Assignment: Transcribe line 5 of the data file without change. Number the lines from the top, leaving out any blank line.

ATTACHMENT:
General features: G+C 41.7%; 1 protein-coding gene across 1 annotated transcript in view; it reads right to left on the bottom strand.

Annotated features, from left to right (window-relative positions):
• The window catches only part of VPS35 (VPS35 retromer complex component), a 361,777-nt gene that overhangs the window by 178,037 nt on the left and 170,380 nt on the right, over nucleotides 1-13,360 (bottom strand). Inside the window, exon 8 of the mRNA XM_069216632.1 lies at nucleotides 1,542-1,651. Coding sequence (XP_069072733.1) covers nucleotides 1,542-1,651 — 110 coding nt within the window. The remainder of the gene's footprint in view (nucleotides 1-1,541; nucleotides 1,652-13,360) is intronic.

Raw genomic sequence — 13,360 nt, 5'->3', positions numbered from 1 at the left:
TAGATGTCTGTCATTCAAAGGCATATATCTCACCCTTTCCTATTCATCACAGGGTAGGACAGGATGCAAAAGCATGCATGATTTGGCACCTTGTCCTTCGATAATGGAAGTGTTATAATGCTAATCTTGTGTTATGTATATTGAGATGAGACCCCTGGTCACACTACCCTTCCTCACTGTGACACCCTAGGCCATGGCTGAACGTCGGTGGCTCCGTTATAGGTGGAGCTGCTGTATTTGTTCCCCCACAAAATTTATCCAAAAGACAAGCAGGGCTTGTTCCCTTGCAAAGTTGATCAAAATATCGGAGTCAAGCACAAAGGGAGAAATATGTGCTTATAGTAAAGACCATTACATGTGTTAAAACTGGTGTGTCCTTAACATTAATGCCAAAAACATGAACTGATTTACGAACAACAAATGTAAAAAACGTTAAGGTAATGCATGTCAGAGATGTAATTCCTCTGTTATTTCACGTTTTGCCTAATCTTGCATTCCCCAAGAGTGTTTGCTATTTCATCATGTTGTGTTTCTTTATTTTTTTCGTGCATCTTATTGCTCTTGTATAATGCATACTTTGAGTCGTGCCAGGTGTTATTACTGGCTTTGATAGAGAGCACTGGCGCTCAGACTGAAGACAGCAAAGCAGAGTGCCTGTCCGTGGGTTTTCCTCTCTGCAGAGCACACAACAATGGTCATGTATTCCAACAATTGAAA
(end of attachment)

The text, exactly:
TAGATGTCTGTCATTCAAAGGCATATATCTCACCCTTTCCTATTCATCACAGGGTAGGACAGGATGCAAAAGCATGCATGATTTGGCACCTTGTCCTTCGATAATGGAAGTGTTATAATGCTAATCTTGTGTTATGTATATTGAGATGAGACCCCTGGTCACACTACCCTTCCTCACTGTGACACCCTAGGCCATGGCTGAACGTCGGTGGCTCCGTTATAGGTGGAGCTGCTGTATTTGTTCCCCCACAAAATTTATCCAAAAGACAAGCAGGGCTTGTTCCCTTGCAAAGTTGATCAAAATATCGGAGTCAAGCACAAAGGGAGAAATATGTGCTTATAGTAAAGACCATTACATGTGTTAAAACTGGTGTGTCCTTAACATTAATGCCAAAAACATGAACTGATTTACGAACAACAAATGTAAAAAACGTTAAGGTAATGCATGTCAGAGATGTAATTCCTCTGTTATTTCACGTTTTGCCTAATCTTGCATTCCCCAAGAGTGTTTGCTATTTCATCATGTTGTGTTTCTTTATTTTTTTCGTGCATCTTATTGCTCTTGTATAATGCATACTTTGAGTCGTGCCAGGTGTTATTACTGGCTTTGATAGAGAGCACTGGCGCTCAGACTGAAGACAGCAAAGCAGAGTGCCTGTCCGTGGGTTTTCCTCTCTGCAGAGCACACAACAATGGTCATGTATTCCAACAATTGAAA